Work has called me ... well, three customers so far --
-an SSL digitally signed certificate customer called me this morning
-a customer IMd me to go swap a tape (told him to ask someone actually at work)
-the baseball announcer called cause the streaming server's encoder crashed, which was supposed to be watched
And lightning blew up a router (finally something work related!) a gratis Church connection. let's see if i can count how many calls i've received today for that. Ok nope, my cell phone is too basic for logging. Yay. At least ... eight. I was going to say fourteen but I think I'd be exagerating, as I do, so I shall go with eight and claim that number is in no way inflated. At least eight calls were made to me (so far) by work, on my week off that started Saturday, for a router that blew up from lightning. *sigh* yeep.
I've been thinking about converting one of the two wireless access points that I have here into an open gateway to the Internet.
There's two: A dlink with routing and 802.11g, which is 5 times faster than 208.11b which it also does, and then there's the 802.11b linksys WAP11 bridge.
Routers seperate layer 3 networks.
Bridges seperate layer 2 networks.
Tunnels are lower layers piped through higher layers.
Switches are hardware implemented bridges.
What are these layers? Simple. Here's how the Internet works:
There's 7 major layers to this thing called the OSI model that defines data transfer over the Internet.
Application Layer <--- the is the top layer, 7
Data Link layer
Physical Layer <---- this is the bottom layer, 1.
Let's leave out layers 5 and 6 because they can be grouped into layer 7 pretty darned easily, for this example.
So you've got your Application layer. That means your program, like Netscape, or IE, or AOL, or email or something. You want to send Mike some jpegs you took while you were smashed. Ok, the email program says, "I have your incrementally nakeder JPEGs. Where they going?"
The email program gives the JPEG to the operating system. Some magical layer 6 and 5 stuff happens, maybe. Then we get to the Transport layer, the fun stuff. Ever heard the phrase TCP/IP? That's layers 4 and 3 of the OSI model! So TCP gets it, and says "HRmmmmm this is an email, we're going over the email port, number 25!!! all abord!" And the JPEG gets an envelope that says "port 25!" on it. Then it goes further down, to layer 3, the network layer. "Whats the IP address?!" your computer asks the email program. "It's 18.104.22.168!" That's your mail server's IP address, which you are sending the email to so it can send it to me. So the computer sticks a bigger envelope on top of the one that says "Port 25". This one says "22.214.171.124". Then your computer goes, "well, OK, how do I send this to 126.96.36.199, anyways?" Your modem is the next hop to the Internet. When your email gets to it, the modem looks at the "188.8.131.52" and goes to the other end of the phone line, "Here idiot, this is for 184.108.40.206". And the other end of the phone line keeps giving your email to something else until finally it "routes" over the Internet to the mail server. Each time a piece of hardware talks to another, your email is in Layer 1, the hardware layer. Well anyways, eventually it makes it to my mail server. And my mail server goes "An email from 220.127.116.11? Ok *opens that envelope* Oh! Sure, port 25, I know that, that's email! *opens the other envelope* Ooh JPEGs! o.O You sure he's supposed to get these? Ok! Doesn't matter to me!" And it gives the JPEGs to the computer, and the computer writes them to a file, and then I get them the next morning when I get out of the bathtub and stumble into my bedroom to check my messages.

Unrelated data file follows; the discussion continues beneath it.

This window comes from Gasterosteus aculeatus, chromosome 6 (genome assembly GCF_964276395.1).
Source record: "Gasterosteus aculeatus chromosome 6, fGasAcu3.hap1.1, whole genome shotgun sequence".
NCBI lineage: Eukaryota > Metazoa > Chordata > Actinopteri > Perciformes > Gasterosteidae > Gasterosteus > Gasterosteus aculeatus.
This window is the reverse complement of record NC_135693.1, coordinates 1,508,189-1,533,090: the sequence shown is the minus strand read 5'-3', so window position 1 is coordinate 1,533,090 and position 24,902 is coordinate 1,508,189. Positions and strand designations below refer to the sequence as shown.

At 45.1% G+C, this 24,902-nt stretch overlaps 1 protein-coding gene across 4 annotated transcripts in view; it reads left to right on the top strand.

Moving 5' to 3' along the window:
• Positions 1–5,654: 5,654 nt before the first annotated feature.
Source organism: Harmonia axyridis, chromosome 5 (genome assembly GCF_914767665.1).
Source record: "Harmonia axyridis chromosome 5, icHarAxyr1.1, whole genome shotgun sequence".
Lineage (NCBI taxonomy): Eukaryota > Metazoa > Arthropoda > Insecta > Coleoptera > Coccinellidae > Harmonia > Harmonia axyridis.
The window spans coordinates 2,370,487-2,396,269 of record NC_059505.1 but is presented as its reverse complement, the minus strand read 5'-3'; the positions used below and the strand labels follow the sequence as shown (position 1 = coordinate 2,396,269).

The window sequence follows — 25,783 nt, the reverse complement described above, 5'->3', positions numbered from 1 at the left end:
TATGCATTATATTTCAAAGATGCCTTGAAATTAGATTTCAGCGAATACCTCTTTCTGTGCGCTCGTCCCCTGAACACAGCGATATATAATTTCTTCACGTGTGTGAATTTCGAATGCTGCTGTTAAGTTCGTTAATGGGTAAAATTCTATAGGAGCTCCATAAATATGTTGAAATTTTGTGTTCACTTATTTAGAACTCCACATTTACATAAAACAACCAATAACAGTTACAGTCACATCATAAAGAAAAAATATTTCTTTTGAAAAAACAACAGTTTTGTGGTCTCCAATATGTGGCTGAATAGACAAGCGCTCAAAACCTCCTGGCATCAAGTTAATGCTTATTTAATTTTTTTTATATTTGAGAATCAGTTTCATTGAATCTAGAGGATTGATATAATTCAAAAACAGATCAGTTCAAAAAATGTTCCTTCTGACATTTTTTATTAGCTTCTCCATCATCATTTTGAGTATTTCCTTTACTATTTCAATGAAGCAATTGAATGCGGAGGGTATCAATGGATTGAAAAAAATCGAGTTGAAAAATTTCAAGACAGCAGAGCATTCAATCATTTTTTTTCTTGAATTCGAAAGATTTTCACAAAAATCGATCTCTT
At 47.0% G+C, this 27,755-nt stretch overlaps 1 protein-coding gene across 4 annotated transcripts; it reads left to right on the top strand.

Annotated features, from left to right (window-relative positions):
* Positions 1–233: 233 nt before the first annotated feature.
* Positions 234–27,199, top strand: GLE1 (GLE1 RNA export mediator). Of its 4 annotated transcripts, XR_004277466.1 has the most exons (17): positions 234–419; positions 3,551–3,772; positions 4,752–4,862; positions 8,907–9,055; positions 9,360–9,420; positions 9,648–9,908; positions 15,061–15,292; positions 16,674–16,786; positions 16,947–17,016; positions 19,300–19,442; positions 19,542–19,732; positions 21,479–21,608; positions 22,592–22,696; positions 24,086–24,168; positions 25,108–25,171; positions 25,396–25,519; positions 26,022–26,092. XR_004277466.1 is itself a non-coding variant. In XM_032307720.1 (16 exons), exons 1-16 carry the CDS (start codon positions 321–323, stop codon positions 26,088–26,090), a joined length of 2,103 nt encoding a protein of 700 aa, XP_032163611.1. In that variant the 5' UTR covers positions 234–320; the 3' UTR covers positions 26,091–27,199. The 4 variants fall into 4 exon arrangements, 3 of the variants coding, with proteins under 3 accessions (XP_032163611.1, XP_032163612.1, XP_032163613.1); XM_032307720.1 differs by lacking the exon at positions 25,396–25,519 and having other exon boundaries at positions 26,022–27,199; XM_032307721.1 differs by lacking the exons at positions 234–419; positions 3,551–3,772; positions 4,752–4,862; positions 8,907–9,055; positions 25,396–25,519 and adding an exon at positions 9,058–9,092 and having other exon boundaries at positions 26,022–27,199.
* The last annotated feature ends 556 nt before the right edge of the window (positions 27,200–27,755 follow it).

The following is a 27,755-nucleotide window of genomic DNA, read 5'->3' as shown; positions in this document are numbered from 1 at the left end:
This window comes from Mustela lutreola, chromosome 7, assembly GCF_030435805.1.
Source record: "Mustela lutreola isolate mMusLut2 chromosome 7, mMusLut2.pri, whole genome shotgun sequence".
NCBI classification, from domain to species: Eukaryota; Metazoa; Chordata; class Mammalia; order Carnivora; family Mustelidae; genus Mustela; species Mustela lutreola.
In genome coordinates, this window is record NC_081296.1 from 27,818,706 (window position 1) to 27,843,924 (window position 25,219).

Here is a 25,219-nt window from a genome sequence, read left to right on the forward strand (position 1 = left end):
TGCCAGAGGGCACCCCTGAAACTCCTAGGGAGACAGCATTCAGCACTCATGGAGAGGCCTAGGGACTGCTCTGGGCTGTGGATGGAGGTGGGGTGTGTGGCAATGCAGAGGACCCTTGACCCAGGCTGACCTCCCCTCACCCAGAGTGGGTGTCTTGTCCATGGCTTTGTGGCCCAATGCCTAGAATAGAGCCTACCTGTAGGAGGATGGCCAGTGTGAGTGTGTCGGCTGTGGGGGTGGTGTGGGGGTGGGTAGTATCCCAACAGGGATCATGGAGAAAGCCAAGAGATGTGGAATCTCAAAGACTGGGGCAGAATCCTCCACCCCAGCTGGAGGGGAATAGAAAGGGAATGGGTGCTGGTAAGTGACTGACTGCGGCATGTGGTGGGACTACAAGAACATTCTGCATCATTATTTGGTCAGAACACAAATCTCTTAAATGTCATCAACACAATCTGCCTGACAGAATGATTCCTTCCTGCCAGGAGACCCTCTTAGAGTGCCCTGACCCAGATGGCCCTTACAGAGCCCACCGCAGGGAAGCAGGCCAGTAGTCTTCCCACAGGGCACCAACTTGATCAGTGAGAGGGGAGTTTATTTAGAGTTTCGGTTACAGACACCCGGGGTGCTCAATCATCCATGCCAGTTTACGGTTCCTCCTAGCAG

So that's like the Retard's version of how the Intarweb werks.
Where was I going with that?! Oh right!
So, the choice is clear, kinda, that I should use the linksys router. If only I could get Erik configured for the dlink one, it would be much easier. So far I can get him connected to only the linksys. What a bummer ...
Hrm. If the wirewall on the dlink isnt completely useless, I could in theory just set it up within there, and not worry about it. *shrugs* Well, I got what I wanted out of this waste of your time -- the next step to ponder in setting up an Open Access Point for the dezinens of Random Mill Building, 123 Anytown, 03820, USA.